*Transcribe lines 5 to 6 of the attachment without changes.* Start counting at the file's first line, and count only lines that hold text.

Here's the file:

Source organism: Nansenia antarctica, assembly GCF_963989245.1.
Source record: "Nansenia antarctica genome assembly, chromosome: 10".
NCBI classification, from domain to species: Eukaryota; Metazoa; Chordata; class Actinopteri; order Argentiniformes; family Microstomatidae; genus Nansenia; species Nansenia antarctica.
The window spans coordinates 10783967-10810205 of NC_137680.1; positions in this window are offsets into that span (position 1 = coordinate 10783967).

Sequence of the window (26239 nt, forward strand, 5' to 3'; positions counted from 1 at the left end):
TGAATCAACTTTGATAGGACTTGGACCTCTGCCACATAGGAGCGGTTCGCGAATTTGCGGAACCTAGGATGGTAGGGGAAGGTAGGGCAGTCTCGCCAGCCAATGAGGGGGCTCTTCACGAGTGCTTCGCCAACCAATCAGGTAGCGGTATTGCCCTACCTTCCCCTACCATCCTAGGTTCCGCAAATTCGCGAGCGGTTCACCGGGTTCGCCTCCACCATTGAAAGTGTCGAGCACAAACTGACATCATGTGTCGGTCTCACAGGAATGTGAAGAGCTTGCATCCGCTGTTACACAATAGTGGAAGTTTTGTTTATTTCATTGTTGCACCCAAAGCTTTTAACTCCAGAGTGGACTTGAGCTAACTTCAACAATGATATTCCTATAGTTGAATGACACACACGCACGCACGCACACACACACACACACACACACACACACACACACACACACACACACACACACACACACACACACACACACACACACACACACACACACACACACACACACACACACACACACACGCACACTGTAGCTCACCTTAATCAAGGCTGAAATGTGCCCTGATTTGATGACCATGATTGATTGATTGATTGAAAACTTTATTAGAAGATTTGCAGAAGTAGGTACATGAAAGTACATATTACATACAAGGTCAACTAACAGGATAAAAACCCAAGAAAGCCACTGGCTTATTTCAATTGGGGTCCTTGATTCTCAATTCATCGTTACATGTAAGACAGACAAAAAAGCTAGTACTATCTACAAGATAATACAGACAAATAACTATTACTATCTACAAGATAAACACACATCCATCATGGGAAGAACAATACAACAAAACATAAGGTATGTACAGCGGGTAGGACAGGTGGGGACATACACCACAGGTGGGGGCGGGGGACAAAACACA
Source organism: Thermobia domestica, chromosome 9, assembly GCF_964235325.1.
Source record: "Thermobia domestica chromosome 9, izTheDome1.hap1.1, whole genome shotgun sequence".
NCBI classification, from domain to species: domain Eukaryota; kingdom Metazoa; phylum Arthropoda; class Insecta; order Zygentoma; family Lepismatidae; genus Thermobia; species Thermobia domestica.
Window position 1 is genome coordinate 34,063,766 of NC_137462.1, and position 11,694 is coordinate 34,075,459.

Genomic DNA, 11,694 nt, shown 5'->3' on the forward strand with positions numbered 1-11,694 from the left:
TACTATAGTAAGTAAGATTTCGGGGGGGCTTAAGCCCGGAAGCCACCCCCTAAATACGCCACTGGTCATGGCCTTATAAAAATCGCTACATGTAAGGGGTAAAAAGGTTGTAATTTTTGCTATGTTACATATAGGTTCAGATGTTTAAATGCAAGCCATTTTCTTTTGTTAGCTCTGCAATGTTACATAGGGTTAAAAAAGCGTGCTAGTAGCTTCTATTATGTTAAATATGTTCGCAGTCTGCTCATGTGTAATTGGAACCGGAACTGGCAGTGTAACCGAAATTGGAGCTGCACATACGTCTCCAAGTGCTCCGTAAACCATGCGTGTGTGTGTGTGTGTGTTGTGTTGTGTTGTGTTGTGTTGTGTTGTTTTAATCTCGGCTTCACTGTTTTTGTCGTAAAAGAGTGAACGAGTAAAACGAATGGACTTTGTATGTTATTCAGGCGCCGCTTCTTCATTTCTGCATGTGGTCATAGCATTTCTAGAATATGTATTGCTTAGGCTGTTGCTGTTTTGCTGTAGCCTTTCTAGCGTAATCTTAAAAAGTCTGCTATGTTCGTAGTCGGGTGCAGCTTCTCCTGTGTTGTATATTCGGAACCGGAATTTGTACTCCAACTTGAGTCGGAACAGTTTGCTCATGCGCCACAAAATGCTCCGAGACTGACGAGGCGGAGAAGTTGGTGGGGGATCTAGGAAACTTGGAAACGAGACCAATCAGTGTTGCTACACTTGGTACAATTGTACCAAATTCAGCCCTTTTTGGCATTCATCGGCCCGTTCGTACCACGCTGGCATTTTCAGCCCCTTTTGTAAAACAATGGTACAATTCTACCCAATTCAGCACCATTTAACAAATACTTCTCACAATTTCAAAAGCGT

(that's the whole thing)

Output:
Sequence of the window (26239 nt, forward strand, 5' to 3'; positions counted from 1 at the left end):
TGAATCAACTTTGATAGGACTTGGACCTCTGCCACATAGGAGCGGTTCGCGAATTTGCGGAACCTAGGATGGTAGGGGAAGGTAGGGCAGTCTCGCCAGCCAATGAGGGGGCTCTTCACGAGTGCTTCGCCAACCAATCAGGTAGCGGTATTGCCCTACCTTCCCCTACCATCCTAGGTTCCGCAAATTCGCGAGCGGTTCACCGGGTTCGCCTCCACCATTGAAAGTGTCGAGCACAAACTGACATCATGTGTCGGTCTCACAGGAATGTGAAGAGCTTGCATCCGCTGTTACACAATAGTGGAAGTTTTGTTTATTTCATTGTTGCACCCAAAGCTTTTAACTCCAGAGTGGACTTGAGCTAACTTCAACAATGATATTCCTATAGTTGAATGACACACACGCACGCACGCACACACACACACACACACACACACACACACACACACACACACACACACACACACACACACACACACACACACACACACACACACACACACACACACACACACACACACACACACGCACACTGTAGCTCACCTTAATCAAGGCTGAAATGTGCCCTGATTTGATGACCATGATTGATTGATTGATTGAAAACTTTATTAGAAGATTTGCAGAAGTAGGTACATGAAAGTACATATTACATACAAGGTCAACTAACAGGATAAAAACCCAAGAAAGCCACTGGCTTATTTCAATTGGGGTCCTTGATTCTCAATTCATCGTTACATGTAAGACAGACAAAAAAGCTAGTACTATCTACAAGATAATACAGACAAATAACTATTACTATCTACAAGATAAACACACATCCATCATGGGAAGAACAATACAACAAAACATAAGGTATGTACAGCGGGTAGGACAGGTGGGGACATACACCACAGGTGGGGGCGGGGGACAAAACACA